singer-songwriters tagged posts

Brilliant Songs No. 1: Tom Russell’s “The Eyes of Roberto Duran”

So many great songs and songwriters, true poets who weave the disparate shards of life happening before their eyes into something intense, insightful, and profound as that life, every life, deserves. Seeing what we see only dimly or not at all, marching up to questions we shy from and coaxing from them words and images of beauty and inspiration or dead-on-the-money, troubling truth.

So it’s time to have a little more sustained fun with all that, in the form of a series hosted here at Traversing entitled as you see in the headline slot above: “Brilliant Songs.”

I’ll aim for monthly, may slack from or increase that, who knows? (I’m old, and inclined to chafe at schedules…)

What we’ll do is give the song a You Tube play, present, admire and explore the lyrics for a bit (may probe some pure instrumentals as well), draw what we can from them and see where the whole enterprise takes us.

Yes, I’l...

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The Rhumba Man Sings No More: A Jesse Winchester Appreciation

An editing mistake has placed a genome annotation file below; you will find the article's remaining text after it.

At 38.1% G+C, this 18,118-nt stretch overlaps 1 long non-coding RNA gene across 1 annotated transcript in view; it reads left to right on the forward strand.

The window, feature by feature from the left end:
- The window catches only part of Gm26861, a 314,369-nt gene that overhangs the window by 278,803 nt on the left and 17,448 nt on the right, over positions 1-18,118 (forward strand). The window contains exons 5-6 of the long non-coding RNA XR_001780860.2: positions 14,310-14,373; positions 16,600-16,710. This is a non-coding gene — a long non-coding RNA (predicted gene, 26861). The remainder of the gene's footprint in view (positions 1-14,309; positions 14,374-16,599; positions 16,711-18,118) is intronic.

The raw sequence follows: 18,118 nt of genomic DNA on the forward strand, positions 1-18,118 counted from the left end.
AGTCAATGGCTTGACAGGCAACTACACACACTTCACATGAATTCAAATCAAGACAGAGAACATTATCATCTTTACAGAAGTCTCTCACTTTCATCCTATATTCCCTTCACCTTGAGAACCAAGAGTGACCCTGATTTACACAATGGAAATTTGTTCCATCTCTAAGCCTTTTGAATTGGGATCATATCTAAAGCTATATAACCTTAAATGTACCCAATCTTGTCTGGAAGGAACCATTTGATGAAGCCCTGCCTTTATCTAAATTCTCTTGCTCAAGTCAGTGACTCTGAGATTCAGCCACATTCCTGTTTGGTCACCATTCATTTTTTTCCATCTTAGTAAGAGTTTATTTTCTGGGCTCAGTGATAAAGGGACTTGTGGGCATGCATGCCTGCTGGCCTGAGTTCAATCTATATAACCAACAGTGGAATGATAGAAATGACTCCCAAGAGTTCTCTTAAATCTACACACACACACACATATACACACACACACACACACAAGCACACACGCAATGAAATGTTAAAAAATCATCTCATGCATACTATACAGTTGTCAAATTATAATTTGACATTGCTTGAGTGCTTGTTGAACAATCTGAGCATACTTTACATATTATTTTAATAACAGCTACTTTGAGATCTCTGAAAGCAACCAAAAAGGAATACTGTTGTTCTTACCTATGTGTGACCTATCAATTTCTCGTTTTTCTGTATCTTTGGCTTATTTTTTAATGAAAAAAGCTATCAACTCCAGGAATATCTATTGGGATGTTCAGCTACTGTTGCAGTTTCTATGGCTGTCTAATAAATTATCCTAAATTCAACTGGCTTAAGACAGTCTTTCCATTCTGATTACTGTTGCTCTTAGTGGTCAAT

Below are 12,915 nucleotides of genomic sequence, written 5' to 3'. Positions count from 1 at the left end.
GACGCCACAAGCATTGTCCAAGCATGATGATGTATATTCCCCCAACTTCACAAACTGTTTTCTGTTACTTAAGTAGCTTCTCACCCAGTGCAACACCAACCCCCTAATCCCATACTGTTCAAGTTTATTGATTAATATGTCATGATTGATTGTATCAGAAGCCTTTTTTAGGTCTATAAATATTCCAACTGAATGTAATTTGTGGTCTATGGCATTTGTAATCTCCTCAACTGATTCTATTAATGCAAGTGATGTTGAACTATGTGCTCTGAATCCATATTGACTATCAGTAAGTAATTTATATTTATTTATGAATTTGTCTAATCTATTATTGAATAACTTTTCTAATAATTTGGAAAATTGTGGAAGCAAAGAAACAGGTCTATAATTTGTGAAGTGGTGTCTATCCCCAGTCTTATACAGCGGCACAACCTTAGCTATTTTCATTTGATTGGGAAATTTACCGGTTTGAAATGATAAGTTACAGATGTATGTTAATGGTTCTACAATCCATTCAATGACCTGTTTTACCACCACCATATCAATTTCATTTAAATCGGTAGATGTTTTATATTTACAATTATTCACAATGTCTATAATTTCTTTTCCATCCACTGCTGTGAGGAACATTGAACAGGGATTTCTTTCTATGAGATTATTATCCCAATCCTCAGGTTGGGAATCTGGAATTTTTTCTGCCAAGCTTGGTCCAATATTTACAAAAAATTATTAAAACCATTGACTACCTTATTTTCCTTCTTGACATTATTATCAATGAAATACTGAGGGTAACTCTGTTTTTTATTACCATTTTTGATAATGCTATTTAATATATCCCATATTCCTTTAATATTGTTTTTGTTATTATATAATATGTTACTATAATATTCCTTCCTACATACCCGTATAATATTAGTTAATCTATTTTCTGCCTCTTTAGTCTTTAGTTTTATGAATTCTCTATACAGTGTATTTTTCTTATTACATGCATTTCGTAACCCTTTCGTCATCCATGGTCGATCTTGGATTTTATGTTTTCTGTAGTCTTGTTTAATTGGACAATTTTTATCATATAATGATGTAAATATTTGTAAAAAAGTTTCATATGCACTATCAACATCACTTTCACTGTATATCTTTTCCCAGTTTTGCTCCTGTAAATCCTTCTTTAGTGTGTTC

I don’t know when the term “singer-songwriter” came into vogue, but it’s difficult to think of anyone who defined the very essence of that term as cleanly and clearly as Jesse Winchester, he of the impeccably rendered lyrics, near perfect diction, lovely simple melodies and sincere, affectless stage presence.

Winchester died on April 11, just about a year after I gravitated to his music for my shortest ever blog post in the wake of the Boston Marathon bombing. At the time, his soothing and tender balladry seemed just the prescription for a tormented national psyche.

Winchester engendered a deeply devoted following over his nearly 45-year recording career. That career took a distinctive turn very early on when he opted to go to Canada in 1967 rather than respond to a draft call that might have seen him pressed into service in Vietnam, a war he considered morally repugnant...

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